Do you suppose the small gathering at Gettysburg that 19th century afternoon appreciated the lasting impact of the words scrawled on the back of an envelope spoken by a son of America’s heartland? Perhaps not.
In the end, it was the plain rightness of the way the words fit the occasion that made them immortal. How modestly they captured the emotions of a scarred nation and honored the people who were not there but whose lives, and indeed their deaths, remain in the enduring heart of the nation.
Although no book of history is likely to enshrine them, I had not just one, but two such experiences a bit more than a week ago. Each left me with insights and feelings and ideas that ranked with the historic power of the iconic address at the Gettysburg battlefield.
Two clerics of varying rank, age, and experience each did a very daring thing. They addressed a time where, on levels from parochial to national to global, emotions are being tapped and people of good will are finding themselves on opposing sides not of their making. We hunger to heal or to banish or at the very least to understand those emotions just a bit better.
The miracle of it all is that the remarks, and even the seeming asides, threw remarkable light on the things that were in my heart and I suspect, those of many of my neighbors.
Cardinal Dolan came through the cold and snow to mark the preview of the Centenary of the Church dedicated May 5, 1918 and, on that day, declared the Church of St. Vincent Ferrer a National Historic Landmark. Also on that day, the Dominican Friars of St. Vincent Ferer marked the 50th year, Golden Jubilee of their life among the neighbors of the area now designated as the East 60s and 70s.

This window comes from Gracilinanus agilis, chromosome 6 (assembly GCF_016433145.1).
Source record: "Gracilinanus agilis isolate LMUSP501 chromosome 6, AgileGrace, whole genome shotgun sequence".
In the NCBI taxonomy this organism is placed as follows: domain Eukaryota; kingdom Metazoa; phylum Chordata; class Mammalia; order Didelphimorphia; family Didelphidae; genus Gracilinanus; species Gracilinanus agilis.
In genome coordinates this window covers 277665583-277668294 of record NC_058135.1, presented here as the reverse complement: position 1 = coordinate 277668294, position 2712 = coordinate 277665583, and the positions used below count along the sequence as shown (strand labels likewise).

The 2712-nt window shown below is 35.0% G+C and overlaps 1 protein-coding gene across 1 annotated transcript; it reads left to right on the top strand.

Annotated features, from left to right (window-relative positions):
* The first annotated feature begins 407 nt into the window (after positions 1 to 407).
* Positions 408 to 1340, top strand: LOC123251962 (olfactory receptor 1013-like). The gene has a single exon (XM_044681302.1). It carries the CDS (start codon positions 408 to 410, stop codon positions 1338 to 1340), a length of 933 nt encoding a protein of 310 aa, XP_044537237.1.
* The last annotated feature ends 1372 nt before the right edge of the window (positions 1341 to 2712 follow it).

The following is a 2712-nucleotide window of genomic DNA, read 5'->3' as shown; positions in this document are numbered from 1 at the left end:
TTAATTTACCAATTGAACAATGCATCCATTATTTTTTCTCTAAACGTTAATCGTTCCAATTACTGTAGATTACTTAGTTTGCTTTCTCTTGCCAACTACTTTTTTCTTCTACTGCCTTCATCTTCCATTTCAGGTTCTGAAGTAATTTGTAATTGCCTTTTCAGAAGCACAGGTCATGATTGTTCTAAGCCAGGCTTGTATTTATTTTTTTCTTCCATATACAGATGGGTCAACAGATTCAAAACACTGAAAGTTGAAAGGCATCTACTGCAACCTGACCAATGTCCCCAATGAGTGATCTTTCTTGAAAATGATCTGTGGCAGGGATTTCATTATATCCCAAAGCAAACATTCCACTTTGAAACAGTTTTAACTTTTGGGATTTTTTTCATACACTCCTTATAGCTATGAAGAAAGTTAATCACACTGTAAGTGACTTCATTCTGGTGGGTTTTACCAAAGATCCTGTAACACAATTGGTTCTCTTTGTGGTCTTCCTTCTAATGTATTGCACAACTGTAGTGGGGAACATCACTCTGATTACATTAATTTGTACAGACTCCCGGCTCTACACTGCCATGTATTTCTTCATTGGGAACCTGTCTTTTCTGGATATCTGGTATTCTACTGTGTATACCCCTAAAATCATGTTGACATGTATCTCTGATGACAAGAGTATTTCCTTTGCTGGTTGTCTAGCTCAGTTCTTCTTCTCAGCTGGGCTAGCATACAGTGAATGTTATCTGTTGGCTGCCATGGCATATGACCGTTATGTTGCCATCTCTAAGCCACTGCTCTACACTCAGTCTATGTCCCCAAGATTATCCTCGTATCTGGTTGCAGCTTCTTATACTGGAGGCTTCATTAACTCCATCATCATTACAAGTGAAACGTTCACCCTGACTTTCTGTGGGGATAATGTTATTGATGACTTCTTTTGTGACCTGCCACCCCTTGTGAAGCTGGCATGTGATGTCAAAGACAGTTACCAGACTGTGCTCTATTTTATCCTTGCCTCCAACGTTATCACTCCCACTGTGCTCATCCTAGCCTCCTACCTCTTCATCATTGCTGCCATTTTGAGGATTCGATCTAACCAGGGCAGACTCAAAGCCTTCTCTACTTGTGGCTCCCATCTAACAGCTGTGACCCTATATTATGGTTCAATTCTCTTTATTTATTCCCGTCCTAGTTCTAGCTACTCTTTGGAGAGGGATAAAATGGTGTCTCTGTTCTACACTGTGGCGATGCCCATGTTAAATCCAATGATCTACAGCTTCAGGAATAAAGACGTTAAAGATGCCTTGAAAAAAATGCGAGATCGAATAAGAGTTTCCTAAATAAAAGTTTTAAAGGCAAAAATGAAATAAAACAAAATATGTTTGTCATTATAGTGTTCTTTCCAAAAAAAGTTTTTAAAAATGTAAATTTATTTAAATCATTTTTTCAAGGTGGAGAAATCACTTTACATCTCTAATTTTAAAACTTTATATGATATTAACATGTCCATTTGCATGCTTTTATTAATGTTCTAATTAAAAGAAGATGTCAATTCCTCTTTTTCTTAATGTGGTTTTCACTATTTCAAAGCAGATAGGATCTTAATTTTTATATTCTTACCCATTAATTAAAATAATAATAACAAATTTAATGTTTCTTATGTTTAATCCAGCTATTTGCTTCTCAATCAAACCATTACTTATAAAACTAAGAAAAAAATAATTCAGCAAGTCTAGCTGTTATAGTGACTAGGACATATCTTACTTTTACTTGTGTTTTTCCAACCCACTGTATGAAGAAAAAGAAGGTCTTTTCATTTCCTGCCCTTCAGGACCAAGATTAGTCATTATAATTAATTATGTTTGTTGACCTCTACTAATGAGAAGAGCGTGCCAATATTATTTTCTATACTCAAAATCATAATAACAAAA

By no coincidence, the Cardinal had come to signal that the evolution continues. The Cardinal told of his morning’s celebration of the funeral of a hero immigrant, soldier and “savior” to at least four of his Bronx neighbors. “Do you know the name Emmanuel Mensah?” he asked. He repeated the story we had read in the newspapers and seen on television news reports. A ground floor resident, Emmanuel could easily have escaped the inferno that had engulfed his apartment building. But he went back time after time to rescue those less fortunate. When his charred remains were found days later in the ashes of the building, the Ghanan immigrant/newly minted citizen and Marine PFC delivered his most eloquent testimony about what really matters. The Cardinal captured that message in stunning simplicity as he said, “Emmanuel knew that life was not just about him.” To me, a Gettysburg moment.
Earlier at a morning gathering of volunteers, Dominican Pastor Walter Wagner encouraged a dialogue on the subject of a nation hungry for Conversation in a time of Confrontation. He encouraged us to explore how to move from isolating parallel statements to unifying human exchange. Invoking heroes of the past, he cited Abraham bargaining with God on behalf of his contemporaries of Sodom and Gomorrah. The surprise was that it turned out to be that the outcome was not so much defusing God’s outrage but instead awakening his own capability to understand and forgive. He called on the group to join in a pilgrimage which might be described as progressing from Robert’s Rules of Order to a system of speaking and listening with lasting and deeply human benefits. Another Gettysburg moment that day.
Walking home that evening I already sensed that something unique had happened. But it has taken more than a week to discover that I had been given an infusion of insight with the potential to be a sort of “gift that keeps on giving” should I work to take its lessons on board.
I already guessed that “getting” the messages was one thing, but it was up to me to make it happen. One of the requirements would be simplicity. Don’t succumb to the lure of distraction. Don’t fall for the shiny object that is held out to take you away from the home truths you know are the real message. Don’t fall for the temptation to think that unity happens easily or that it is not worth whatever it takes to make it work.
My “Gettysburg Moments” have shown that conversation, honestly practiced, has the power to disarm confrontation. And above all the simple truth that heroes are recognized as people who know “It’s not just about me.”